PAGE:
In Celebration of “Being Right”
The Best of Michael Marshall Smith
Michael Marshall Smith
Subterranean Press, December 31, 2020, 568 pages
It happens at least once in every anthology or short story collection.
Or at least, you hope it happens at least once. Sometimes it doesn’t happen at all. You read every single story in the table of contents and every single one of them slides through you like grease through a goose, emerging from your anterior end without having left an iota of substance behind. Come to think of it, this happens quite a bit. But what you hope for, what you deserve as the purchaser or borrower of a collection of short fiction, is for something to say, “No, you’re not getting away untouched; this is staying with you; you are at least in part a different person than you were before you read this puppy.”
As writer, you want to achieve that. As reader, you want to receive that. It is the target, the ideal.
Michael Marshall Smith, an author who instills considerable awe in this observer, manages this several times in the career retrospective, The Best of Michael Marshall Smith (Subterranean Press, $45.00, with a less gasp-inducing e-book available: release date December). He manages it, in truth, more often than not. But because we are talking about singular short story achievements, your friendly correspondent narrows this quality down to one story, before flinging himself at the gestalt: “Being Right.” In this story, an American tourist in London leaves his jet-lagged wife at the hotel and goes off to browse in a street of bookstores, eventually finding himself in a disorganized establishment with an inventory that appears to be infinite. And here you, the reader of this reader, nod, because you are well familiar with the trope of the odd magical item found in an odd retail establishment that can never be located again; and yes, this story belongs to that tradition, but here the item purchased is not here to arrange an odd twist but to impart wisdom, and it strikes our hapless protagonist between the eyes, and it struck this reader between the eyes, and it will strike you, the potential reader, between the eyes. This story is marital preventative maintenance, and it is lovely, and I put it in a box by itself, before moving on to the rest of the volume’s inventory.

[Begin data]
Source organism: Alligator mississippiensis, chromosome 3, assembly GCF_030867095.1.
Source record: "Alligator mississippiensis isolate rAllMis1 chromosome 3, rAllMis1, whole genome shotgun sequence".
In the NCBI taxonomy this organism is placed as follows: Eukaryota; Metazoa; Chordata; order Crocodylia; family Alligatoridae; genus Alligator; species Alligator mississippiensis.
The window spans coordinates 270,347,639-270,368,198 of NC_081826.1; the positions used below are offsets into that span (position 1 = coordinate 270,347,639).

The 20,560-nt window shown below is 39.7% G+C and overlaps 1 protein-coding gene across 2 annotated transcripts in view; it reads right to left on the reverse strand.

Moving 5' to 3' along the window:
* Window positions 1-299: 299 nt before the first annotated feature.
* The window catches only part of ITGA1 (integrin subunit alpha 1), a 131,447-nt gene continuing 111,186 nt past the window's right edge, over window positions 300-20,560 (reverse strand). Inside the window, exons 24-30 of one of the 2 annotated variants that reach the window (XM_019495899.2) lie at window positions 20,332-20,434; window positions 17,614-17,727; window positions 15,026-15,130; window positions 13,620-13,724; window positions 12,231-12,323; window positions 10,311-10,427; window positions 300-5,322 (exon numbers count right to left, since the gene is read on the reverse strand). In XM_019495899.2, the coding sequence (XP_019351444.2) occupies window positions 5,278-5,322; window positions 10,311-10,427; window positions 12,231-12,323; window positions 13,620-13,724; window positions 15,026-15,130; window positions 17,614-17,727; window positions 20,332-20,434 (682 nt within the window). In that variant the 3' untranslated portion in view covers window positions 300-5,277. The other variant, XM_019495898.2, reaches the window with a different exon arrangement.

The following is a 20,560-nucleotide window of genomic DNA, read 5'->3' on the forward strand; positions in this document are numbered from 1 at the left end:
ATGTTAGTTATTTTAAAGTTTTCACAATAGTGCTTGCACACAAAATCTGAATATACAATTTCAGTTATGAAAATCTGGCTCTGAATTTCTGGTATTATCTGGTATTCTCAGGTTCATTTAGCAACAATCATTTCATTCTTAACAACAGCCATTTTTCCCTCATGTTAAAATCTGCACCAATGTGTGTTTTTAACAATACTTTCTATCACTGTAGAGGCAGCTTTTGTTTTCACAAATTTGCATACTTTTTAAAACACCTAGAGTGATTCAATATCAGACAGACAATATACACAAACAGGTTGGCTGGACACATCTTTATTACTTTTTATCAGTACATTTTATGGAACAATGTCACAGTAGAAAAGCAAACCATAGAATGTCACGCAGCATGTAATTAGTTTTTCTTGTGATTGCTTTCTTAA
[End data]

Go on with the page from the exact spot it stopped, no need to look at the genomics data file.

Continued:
When you read a single-author collection, you tend to note certain recurring themes, and Michael Marshall Smith has quite a few. For instance, a number of his protagonists have drinking problems. A number have regret issues.
There is also more than one treatment of shattering loss. A few stories begin with portraits of loving relationships and then inform us one scene-break in that they have been shattered by death, and your friendly correspondent begs forgiveness for his spoilage as he here addresses two of them. “Later” bereaves its male protagonist and then renders his emotional isolation permanent via the employment of a common horror trope; “Everything You Need” bereaves its female protagonist in much the same way, and then offers a quite different emotional payoff in the form of a jammed drawer in her deceased husband’s filing cabinet. “Different Now” is about the sudden end of a relationship, rendered stunning by the addition of another fantastic element.